The Newlywed Hibernation

by Laura Demetrician

We have all seen it. Our friend starts dating (or maybe you start dating). Then this “seriously dating” friend suddenly becomes engaged, which leads to an elaborate wedding, honeymoon, and married life. So many promises and explanations are made during the whole drama.

“Of course we won’t grow apart.”

 “Once we get past the wedding planning, I will have more time to hang out.”

“I would never let a man come between us.”

“Sure, our guys’ night won’t change. I won’t let that happen.”

“After the honeymoon, our fishing trip is back on.”

I know how the story goes. Every well–meaning engaged couple is determined to not let their close relationships change. They truly believe that they can retain that closeness with friends and family after the wedding. Many couples are certain that they can get through a wedding, honeymoon, and combining of two lives into one home without changing their present relationships. Oh, I believe their motives are pure, and their intentions are good. What do I say to this? Impossible! I call this phenomenon the Newlywed Hibernation.

The problem with this Newlywed Hibernation is that it may go against what you believe. You don’t want to disappoint those you love. You don’t want to hurt anyone’s feelings. Your family and friends certainly do not want you to retreat from them, but believe it or not, this is exactly what the Bible tells us we should do. Genesis 2:24 says, “That is why a man leaves his father and mother and clings to his wife, and the two of them become one body.”  And Deuteronomy 24:5 says, “When a man is a newlywed, he need not go out on a military expedition, nor shall any public duty be imposed on him. He shall be exempt for one year for the sake of his family, to bring joy to the wife he has married.”

I can remember the first year of my marriage. We moved to the opposite side of the country to attend graduate school. We had little income and a tiny apartment, but it was wonderful. There were no expectations of time and attention from our families and friends; it was just me and my husband. We spent every possible moment together, and it was perfect…for about the first year.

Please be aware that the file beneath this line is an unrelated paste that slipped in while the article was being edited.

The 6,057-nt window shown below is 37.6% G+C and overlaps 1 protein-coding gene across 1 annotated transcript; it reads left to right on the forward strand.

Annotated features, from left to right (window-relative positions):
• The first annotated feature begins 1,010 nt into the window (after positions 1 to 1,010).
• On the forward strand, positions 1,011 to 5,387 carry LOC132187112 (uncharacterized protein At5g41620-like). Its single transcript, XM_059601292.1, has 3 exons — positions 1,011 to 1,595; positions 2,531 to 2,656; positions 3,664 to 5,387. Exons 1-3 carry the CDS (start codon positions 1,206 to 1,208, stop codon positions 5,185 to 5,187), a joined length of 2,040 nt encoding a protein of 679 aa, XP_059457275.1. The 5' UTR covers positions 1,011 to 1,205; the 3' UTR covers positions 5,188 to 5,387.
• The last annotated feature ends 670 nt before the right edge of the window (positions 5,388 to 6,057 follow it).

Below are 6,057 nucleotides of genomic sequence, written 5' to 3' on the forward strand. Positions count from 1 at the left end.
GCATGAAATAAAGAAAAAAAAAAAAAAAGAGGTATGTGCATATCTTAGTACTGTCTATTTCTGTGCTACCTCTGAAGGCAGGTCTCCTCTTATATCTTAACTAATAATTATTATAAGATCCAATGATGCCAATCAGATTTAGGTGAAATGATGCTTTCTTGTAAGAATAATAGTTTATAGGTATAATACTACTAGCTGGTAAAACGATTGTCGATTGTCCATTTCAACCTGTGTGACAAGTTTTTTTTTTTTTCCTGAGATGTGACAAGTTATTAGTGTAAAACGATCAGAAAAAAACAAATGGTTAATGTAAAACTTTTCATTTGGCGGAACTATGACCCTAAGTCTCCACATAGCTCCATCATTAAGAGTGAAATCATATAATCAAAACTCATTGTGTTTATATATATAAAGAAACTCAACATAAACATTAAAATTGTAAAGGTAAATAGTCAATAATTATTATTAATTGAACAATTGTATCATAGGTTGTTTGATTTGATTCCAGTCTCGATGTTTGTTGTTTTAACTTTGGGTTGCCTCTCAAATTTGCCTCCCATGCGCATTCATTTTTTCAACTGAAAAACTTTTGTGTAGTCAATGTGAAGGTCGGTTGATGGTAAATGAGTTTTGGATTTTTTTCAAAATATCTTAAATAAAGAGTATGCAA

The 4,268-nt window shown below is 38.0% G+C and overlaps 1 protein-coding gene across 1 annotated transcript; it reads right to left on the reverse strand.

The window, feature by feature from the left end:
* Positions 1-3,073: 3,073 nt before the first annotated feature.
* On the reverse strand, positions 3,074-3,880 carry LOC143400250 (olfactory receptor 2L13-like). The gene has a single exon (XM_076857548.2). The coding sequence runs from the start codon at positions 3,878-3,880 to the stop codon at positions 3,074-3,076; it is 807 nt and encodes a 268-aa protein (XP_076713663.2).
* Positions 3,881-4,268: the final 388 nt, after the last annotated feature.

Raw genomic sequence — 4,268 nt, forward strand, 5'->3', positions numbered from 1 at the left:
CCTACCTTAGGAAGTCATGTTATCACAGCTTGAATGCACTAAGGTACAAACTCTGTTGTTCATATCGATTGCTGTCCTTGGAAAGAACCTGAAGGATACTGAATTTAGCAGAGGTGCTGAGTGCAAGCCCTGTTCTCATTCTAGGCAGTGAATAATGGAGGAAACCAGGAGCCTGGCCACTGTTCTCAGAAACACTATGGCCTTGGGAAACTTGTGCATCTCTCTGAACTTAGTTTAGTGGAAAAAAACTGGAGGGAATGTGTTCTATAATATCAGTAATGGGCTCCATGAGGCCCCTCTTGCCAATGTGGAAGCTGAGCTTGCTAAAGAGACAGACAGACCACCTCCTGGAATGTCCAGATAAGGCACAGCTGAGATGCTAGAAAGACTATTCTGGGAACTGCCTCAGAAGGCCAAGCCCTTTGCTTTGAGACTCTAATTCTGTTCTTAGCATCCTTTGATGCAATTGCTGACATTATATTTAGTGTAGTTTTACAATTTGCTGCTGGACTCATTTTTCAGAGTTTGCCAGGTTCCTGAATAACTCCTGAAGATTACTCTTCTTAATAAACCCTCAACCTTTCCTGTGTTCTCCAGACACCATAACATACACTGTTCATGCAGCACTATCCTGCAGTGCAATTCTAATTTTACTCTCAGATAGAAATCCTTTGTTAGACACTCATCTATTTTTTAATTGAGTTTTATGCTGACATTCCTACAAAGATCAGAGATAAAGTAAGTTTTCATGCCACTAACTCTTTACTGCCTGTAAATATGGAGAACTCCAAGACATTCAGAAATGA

Then, it dawned on me. My husband was not a woman. You may be astounded by my intelligence, but it had taken me that long to realize that I might need someone else in my life besides this wonderful young man I married! He didn’t enjoy shopping, his choices for my nail polish were horrendous, and he didn’t understand why I wanted him to come to the bathroom with me after a scary movie.

The first year of marriage is special, sacred, and a turning point in your lives. Take this time to become one. Savor the moments of your new life together. Snuggle. Stay in bed until noon on Saturday. Burn some dinners together. Laugh at your mistakes. This is the foundation of the rest of your life.

Just remember one thing. Your wonderful mate cannot be your everything. Eventually you will come out of that Newlywed Hibernation and you will be hungry for those relationships that you miss. Enjoy it while it lasts!

Reflection questions:

  1. Have there been times when friends and family members complain about not having enough time with you? How do you respond?
  2. What qualities of your spouse seemed the most endearing to you before your wedding? How about now?
  3. Scripture supports the value of taking a break from other responsibilities and focusing on your marital relationship. Does this surprise you? How does this make you feel?

 Laura Demetrician, MFT, is a licensed Marriage and Family Therapist.